Electric blues[change | change source]

Electric blues had a strong influence on rock music, which adopted its dense texture,[8] electric guitar techniques (such as amplification, distortion and power chords)[12] and basic blues band instrumentation (prominent lead guitar, second chord instrument, bass, and drums) from electric blues.[8] It laid the foundations for characteristics that later became common in rock music, particularly hard rock and heavy metal, such as a rough declamatory vocal style, heavy guitar riffs, string-bending blues-scale guitar solos, strong beat, thick riff-laden texture, and posturing performances.[14] The use of distortion was pioneered by electric blues guitarists such as Joe Hill Louis,[15] Guitar Slim,[16] Willie Johnson and Pat Hare in the early 1950s.[12] The use of power chords was also pioneered by Willie Johnson and Pat Hare in the early 1950s.[12] Early forms of hard rock can be heard in the work of Chicago blues musicians Elmore James, Muddy Waters, and Howlin' Wolf.[17] Elmore James' hard driving blues guitar work, the "thunderous blast" of his guitar sound, and his slashing and bottleneck guitar techniques, had a strong influence on the development of modern rock music, particularly blues rock, heavy metal and hard rock.[18] Electric blues influenced 1950s rock and roll, particularly through Chuck Berry's adaptation of the basic blues band instrumentation, and especially 1960s rock, through acts such as The Rolling Stones, The Who, Jimi Hendrix and Eric Clapton.[8]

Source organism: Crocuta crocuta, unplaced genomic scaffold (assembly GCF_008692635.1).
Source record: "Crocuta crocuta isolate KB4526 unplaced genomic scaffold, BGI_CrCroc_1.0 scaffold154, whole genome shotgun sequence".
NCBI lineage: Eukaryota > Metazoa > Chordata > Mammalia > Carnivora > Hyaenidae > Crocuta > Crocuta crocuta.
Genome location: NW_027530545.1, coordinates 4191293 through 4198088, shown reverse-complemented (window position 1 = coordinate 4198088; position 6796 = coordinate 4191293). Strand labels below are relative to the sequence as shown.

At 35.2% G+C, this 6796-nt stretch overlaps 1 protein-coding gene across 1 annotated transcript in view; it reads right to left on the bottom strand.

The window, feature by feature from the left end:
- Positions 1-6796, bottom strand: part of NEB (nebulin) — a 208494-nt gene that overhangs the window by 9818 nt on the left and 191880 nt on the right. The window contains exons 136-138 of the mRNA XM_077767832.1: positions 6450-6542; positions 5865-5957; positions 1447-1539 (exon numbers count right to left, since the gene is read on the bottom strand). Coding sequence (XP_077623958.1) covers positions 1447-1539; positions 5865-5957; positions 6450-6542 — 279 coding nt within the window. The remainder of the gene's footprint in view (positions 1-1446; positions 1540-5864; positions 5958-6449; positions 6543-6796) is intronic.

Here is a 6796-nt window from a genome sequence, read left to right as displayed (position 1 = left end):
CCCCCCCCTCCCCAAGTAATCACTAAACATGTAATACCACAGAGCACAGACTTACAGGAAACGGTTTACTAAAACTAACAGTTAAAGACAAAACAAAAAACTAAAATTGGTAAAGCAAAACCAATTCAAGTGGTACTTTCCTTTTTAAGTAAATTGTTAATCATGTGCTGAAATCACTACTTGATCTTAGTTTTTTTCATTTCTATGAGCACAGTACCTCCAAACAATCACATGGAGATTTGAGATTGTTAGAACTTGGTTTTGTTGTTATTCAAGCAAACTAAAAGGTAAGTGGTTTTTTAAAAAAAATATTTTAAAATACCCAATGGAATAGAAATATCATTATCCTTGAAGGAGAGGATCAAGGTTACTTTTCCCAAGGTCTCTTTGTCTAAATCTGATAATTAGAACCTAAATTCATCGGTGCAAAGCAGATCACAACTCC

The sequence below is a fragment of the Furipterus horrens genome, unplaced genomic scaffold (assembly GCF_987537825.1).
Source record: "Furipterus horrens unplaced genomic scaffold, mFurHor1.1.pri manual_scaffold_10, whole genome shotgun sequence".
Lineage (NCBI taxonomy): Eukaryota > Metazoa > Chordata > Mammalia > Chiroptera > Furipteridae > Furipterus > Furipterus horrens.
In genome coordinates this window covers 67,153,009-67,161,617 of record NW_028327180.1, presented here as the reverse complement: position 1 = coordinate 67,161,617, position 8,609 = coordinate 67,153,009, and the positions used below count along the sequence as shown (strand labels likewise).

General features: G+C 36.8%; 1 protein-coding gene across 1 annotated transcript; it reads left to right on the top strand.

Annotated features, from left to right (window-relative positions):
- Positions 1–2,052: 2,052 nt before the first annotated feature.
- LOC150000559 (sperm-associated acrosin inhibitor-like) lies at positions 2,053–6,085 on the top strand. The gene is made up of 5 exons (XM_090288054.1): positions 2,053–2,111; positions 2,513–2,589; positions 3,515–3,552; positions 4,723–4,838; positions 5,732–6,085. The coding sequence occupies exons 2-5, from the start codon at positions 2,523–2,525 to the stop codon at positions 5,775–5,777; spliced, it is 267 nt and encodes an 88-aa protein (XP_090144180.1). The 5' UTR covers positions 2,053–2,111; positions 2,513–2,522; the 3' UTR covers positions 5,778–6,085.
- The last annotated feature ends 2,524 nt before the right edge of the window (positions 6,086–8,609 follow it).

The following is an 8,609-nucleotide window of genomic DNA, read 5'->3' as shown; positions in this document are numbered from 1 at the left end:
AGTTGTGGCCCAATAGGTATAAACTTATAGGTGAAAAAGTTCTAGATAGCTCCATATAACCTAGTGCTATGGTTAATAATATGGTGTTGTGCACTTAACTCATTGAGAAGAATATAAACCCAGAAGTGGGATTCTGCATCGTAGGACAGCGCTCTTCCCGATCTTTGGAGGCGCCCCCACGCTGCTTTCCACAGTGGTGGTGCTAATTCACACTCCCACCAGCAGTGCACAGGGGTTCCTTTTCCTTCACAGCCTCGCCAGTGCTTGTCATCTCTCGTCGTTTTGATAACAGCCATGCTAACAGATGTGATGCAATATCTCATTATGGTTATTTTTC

British Invasion[change | change source]

See also: Beat music, British rhythm and blues, and British rock

The British Invasion acts drew on a wide range of American influences including soul, rhythm and blues, surf music,[19] and electric blues.[20] British Invasion acts such as The Beatles and The Rolling Stones played a major role in the popularization and evolution of rock music.

Blues rock[change | change source]

See also: British blues and Electric blues

The roots of blues rock can be traced back to the Chicago electric blues musicians Elmore James, Albert King and Freddie King.[18] Elmore James used electric guitar techniques such as distortion, power chords and slides to create an "explosive sound" that was "screaming with sustained tones" and was distorted and densely textured,[21] developing blues rock by "energizing primal riffs with a raw, driving intensity."[22] In the early 1960s, Freddie King had developed an early form of blues rock music, influencing its development among British musicians several years later.[23]

Blues rock later became a distinct movement during the mid-to-late 1960s, among British acts such as The Rolling Stones and Eric Clapton and American musicians such as Jimi Hendrix, laying the foundations for hard rock and heavy metal music.

Sources[change | change source]